Celebrating Catholic ecumenism
The great and the good came together in Leeds on 11 November to celebrate the fiftieth anniversary of Unitatis Redintegratio, Vatican II's Decree on Ecumenism.
An afternoon seminar, hosted by the Rt Revd Tony Robinson, Bishop of Pontefract and Chair of the West Yorkshire Ecumenical Council, heard five significant speakers:
David Cornick, CTE's General Secretary, put the document in its historical context.
Paul Murray, a member of ARCIC III and editor of Receptive Ecumenism and the Call to Catholic Learning, reminded his audence that continuity and change in the Church go together and spoke about the importance of Receptive Ecumenism, the ecumenism of wounded hands.
Cally Hammond, Dean of Gonville & Caius College, Cambridge, drawing on her personal experience, stressed the importance of trusting God's providence in the ecumenical journey. (Cally is pictured with Paul Murray in the centre and David Moxon on the right.)
Ken Howcroft, President of the Methodist Conference 2014-2015 and former Methodist Representative to the Holy See, compared the Vatican II document on the Church, Lumen Gentium with Unitatis Redintegratio. He also challenged the audience to read Unitatis Redintegratio through a mirror, as it were, swopping around 'Roman Catholic Church' with the name of their own denomination and then to notice how they felt then about the document.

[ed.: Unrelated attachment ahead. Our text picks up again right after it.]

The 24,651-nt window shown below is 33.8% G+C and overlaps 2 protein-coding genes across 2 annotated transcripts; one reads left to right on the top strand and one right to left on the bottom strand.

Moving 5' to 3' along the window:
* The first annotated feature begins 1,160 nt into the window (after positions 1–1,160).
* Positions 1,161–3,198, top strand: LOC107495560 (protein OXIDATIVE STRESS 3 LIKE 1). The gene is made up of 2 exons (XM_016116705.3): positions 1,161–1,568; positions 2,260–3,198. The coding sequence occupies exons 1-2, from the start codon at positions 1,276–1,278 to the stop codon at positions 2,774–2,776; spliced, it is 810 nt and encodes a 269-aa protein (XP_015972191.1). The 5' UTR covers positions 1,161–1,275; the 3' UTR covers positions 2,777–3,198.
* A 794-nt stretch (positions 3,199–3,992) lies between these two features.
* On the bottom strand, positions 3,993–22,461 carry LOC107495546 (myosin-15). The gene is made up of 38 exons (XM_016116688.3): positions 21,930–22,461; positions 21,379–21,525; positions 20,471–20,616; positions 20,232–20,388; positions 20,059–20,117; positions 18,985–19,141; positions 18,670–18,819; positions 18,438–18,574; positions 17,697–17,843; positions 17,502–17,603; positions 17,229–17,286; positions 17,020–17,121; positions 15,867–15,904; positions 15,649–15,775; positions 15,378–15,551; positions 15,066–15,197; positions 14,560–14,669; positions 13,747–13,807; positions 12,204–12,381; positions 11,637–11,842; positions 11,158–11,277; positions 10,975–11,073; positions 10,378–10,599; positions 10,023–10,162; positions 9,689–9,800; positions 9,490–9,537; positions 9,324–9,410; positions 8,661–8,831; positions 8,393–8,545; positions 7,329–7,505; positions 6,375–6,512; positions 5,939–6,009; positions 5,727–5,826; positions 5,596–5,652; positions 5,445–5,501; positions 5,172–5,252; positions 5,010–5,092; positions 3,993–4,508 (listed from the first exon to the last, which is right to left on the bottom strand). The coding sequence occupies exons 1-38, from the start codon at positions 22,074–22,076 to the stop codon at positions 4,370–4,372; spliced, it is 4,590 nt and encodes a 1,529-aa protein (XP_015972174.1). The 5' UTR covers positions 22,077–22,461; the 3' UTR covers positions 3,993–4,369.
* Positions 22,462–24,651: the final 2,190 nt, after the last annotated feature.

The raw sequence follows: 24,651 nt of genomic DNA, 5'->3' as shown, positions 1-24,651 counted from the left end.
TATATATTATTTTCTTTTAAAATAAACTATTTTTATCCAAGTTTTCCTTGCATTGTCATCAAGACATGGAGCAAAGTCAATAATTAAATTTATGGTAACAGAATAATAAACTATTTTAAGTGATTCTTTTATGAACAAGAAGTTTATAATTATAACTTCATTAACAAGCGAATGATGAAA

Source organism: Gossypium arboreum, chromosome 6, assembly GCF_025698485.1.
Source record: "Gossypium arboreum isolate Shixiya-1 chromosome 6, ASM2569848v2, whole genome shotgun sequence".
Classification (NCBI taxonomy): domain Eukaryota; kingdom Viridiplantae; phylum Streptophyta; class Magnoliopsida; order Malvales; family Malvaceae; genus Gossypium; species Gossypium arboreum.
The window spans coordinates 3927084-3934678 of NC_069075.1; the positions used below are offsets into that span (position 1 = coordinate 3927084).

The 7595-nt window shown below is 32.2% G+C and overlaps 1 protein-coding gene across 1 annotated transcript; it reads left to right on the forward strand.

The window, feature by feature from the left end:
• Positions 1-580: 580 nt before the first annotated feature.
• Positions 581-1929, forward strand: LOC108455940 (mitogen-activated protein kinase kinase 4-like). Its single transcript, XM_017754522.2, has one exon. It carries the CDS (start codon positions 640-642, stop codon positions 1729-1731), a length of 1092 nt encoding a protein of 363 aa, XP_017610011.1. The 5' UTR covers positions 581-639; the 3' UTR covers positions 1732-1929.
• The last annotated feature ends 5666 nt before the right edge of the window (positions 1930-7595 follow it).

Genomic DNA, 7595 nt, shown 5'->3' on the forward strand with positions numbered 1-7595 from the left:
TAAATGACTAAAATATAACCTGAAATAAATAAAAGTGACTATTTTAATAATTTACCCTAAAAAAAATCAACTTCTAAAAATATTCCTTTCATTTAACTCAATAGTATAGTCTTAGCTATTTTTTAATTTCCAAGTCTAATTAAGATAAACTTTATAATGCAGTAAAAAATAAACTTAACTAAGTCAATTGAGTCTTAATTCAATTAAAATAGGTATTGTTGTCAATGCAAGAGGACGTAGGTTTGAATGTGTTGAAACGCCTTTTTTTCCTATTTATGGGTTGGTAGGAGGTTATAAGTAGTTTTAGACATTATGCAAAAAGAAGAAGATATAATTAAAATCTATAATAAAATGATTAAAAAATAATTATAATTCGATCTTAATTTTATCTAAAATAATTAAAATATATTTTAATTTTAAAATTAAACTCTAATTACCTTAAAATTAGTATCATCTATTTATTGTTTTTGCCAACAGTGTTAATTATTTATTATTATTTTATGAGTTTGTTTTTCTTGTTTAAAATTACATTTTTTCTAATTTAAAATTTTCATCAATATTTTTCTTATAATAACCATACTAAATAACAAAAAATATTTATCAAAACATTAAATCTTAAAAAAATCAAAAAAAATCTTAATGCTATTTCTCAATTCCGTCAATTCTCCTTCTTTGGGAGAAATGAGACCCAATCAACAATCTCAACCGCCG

Responding to the speakers, Co-Chair of ARCIC, the Most Revd Sir David Moxon, the Archbishop of Canterbury's representative to the Holy See and Director of the Anglican Centre in Rome, said he had three images in his mind. First, God walks in long strides, perhaps a decade. We need to measure ecumenical progress in decades and then we will be better able to see clearly how much things have changed. Secondly, Christian unity is like a aeroplane. When it takes off there is a lot of noise and experience of power but when it is airbourne, it is much quieter and it feels still and suspended, as if not much is happening. Yet it is moving fast and with power -- and there is no reverse gear! Thirdly, using the image of a flotilla of yaughts, he stressed that no one Church has it all together, but together we can have it all.
Following the seminar, the audience joined the Bishops' Conference of England and Wales and many others for a service of Ecumenical Vespers at St Anne's Cathedral, Leeds, at 5.30pm. The preacher was David Moxon (see above) who spoke movingly about how ecumenism in New Zealand was inspired by the witness of the Martyrs of Papua New Guinea. He said that in New Zealand Catholics and Anglicans came together for Ash Wednesday services and now could not imagine celebrating Ash Wednesday separately.
Papers and photos from the seminar and vespers can be downloaded from the West Yorkshire Ecumenical Council
PDF PowerPoint Presentation